Monday, June 10, 2019


I'm having a disorienting spring and hope to settle into something that resembles a familiar routine soon. First, I became a chauffeur, making five round trips to Dartmouth-Hitchcock Medical Center in connection with an elective surgery; the hospital is seventy miles each way and requires crossing the mountains. There was still snow on the ground on the first trip, and later one of the roads was washed out by rain. Then the cold weather prevented me from planting my tomatoes, and I've just planted them – a week late. At the moment it's quite green outside and is starting to look like summer. The lilacs are in bloom, and I'm enjoying the fragrance of the pink ones next to the rear deck.

I've also been doing more genealogical research, with bits of information arriving in spurts. The online databases keep growing, and every once in a while something new and interesting surfaces. I have long been intrigued by the history of craziness in my ex-wife's family. On her father's side, they were sturdy pioneers who settled in Indiana before it became a state. The first family member in Indiana had grown up in Pennsylvania and had been indentured, because his parents couldn't afford to raise him; when he came of age he was given a horse per the agreement and headed west. After living in Kentucky and Ohio, he bought land in what is now Randolph County, Indiana. On her mother's side, there was a dark, hidden mystery that was kept secret, and I finally found out what it was. I learned last year that her great-great-grandfather, Jacob Kelley, a civil war veteran, had committed suicide. Her great-grandmother, Jacob's daughter, Mary Gertrude Kelley, was married and living with her husband and children in Jacob's house a few years earlier. The problem seems to have been Mary and her husband, Fred Ellis. Mary had become pregnant before she was married, and she married Fred prior to giving birth. The first child was Blossom Ellis, my ex-wife's grandmother, whom I met in 1973; she died in 1974. Fred and Mary went on to have three more children. The family secret is that Fred was a criminal, and a stupid one at that. He was a burglar and highway robber who robbed a relative who recognized him. Fred became a notorious criminal who appeared regularly in the Palladium-Item, the local newspaper. He provided fodder for the paper with a failed jail escape. He ended up dying in prison in Ohio at the age of forty-five. The climax with Mary occurred earlier, when Fred got out of jail from one of his prison stints. When he arrived home, Mary herself was in jail for adultery. She had been living with Neal Temple and had been neglecting her children. A newspaper article describes how the police crept into their house at 1:00 AM and caught them. Mary was released after agreeing to change her sinful ways, but shortly thereafter Neal accosted Fred on the street and slashed him with a knife, and Neal soon disappeared with Mary. At that time, Blossom Ellis was living with an aunt. She subsequently had a normal upbringing, went to nursing school and married a farmer. However, Blossom's younger sister, Lulu, was put up for adoption and two younger brothers were sent to an orphanage. Mary was never heard from again, as far as I know, and in later years Blossom told her children that Fred's mother, Lydia, who visited occasionally, was her mother and their grandmother. I think the mental illness comes either from Mary or Fred, or both.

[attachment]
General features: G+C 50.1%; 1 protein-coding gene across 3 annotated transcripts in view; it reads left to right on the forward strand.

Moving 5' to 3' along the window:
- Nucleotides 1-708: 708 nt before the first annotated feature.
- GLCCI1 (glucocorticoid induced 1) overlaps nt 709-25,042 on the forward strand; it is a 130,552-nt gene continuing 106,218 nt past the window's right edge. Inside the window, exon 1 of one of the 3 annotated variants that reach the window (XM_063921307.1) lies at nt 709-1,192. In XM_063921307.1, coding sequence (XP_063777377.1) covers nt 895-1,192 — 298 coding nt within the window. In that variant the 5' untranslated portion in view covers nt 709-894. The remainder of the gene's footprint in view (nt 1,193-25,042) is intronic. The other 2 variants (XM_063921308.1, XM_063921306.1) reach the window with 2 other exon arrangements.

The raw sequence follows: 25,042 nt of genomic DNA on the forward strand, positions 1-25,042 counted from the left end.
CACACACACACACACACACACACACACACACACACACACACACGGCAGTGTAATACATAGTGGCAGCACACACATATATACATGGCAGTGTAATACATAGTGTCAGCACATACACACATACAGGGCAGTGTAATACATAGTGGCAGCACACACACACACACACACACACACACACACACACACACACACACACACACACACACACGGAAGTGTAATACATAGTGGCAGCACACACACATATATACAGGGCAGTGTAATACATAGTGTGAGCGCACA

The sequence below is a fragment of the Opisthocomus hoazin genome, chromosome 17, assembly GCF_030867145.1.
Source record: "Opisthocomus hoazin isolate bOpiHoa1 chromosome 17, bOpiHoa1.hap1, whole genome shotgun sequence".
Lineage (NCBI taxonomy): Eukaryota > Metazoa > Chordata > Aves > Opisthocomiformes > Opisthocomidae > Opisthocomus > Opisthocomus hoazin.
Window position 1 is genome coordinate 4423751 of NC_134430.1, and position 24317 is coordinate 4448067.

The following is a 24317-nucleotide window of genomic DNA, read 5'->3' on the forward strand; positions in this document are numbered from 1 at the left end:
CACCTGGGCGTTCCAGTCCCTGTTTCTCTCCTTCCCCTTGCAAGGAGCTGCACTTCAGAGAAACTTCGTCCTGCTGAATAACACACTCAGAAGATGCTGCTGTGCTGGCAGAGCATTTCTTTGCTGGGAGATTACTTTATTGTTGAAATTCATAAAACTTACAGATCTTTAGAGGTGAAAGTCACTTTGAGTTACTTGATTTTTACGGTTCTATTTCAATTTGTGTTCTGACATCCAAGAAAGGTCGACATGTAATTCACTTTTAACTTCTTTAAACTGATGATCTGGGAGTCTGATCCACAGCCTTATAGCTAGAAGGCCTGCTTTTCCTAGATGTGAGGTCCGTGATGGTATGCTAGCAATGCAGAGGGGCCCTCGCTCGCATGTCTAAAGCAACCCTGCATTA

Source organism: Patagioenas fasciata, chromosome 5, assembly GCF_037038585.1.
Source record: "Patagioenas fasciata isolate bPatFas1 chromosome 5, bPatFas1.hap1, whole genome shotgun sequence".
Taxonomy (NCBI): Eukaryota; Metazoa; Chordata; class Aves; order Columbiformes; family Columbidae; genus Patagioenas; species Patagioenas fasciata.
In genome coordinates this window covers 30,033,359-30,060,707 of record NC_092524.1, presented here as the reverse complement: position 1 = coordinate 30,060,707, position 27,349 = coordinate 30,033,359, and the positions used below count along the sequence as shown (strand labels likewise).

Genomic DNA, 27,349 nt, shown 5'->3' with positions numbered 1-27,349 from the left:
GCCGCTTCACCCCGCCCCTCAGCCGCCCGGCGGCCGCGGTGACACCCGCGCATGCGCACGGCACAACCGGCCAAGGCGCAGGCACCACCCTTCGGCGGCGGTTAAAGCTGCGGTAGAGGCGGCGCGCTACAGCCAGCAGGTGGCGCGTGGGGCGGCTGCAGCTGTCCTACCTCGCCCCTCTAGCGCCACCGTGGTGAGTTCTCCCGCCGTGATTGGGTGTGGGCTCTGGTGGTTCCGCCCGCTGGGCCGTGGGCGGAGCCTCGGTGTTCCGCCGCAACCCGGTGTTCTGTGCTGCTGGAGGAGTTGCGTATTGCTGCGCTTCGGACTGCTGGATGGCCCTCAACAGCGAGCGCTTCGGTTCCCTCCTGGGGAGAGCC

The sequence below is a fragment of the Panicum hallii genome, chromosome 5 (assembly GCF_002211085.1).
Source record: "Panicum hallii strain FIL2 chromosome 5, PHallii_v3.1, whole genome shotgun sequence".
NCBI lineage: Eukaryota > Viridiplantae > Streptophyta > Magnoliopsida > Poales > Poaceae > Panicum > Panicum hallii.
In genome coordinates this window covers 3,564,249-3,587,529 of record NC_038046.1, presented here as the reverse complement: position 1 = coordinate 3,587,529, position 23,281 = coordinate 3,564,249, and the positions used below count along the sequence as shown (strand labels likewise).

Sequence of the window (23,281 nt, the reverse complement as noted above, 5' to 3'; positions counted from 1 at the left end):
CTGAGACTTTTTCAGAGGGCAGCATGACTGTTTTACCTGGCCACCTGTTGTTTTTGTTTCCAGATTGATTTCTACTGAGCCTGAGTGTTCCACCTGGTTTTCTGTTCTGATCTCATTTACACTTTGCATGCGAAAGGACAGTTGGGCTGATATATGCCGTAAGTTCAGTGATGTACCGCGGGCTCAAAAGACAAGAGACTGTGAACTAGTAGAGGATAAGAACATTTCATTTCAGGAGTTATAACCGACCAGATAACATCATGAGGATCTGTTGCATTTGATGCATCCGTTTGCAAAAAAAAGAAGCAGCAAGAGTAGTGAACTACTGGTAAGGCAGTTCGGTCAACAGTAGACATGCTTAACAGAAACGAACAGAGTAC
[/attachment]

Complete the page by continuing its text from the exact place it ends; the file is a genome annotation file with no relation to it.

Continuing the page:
I also recently got some Armenian genealogical news that finally allowed me to accurately identify everyone in the group photo taken in Athens in 1930. I contacted an amateur genealogist who lives in Brookshire, Texas and found out that a person whom I had thought was one of my great-grandfathers was actually Dr. Paul Donigan, who lived in Brookshire and had married my great-grandfather's sister, Rebecca. My great-grandparents later traveled from Greece to Texas in 1920 to attend a wedding. At that time there was an Armenian community in Waller County, Texas, west of Houston, and Paul Donigan, whose original name was Donigian, had moved there after he finished medical school. I have no blood relatives in Waller County, since Paul Donigan and Rebecca had no children, but my uncle moved to Texas after World War II, and I have two cousins living in the state now. Paul Donigan's wife, Rebecca, sponsored my uncle when he came to the U.S. She was his great-aunt. Since 1900, my Armenian relatives have lived in Turkey, France, Greece, South Africa, the U.K. and the U.S. They are much harder to track than my other relatives due to the lack of documents.

I have a couple of books lined up to read and am even going to try some fiction again. I am making an exception for Simone de Beauvoir, who has flaws as a writer which I am willing to overlook because she retains for me the aura of an imaginary friend.

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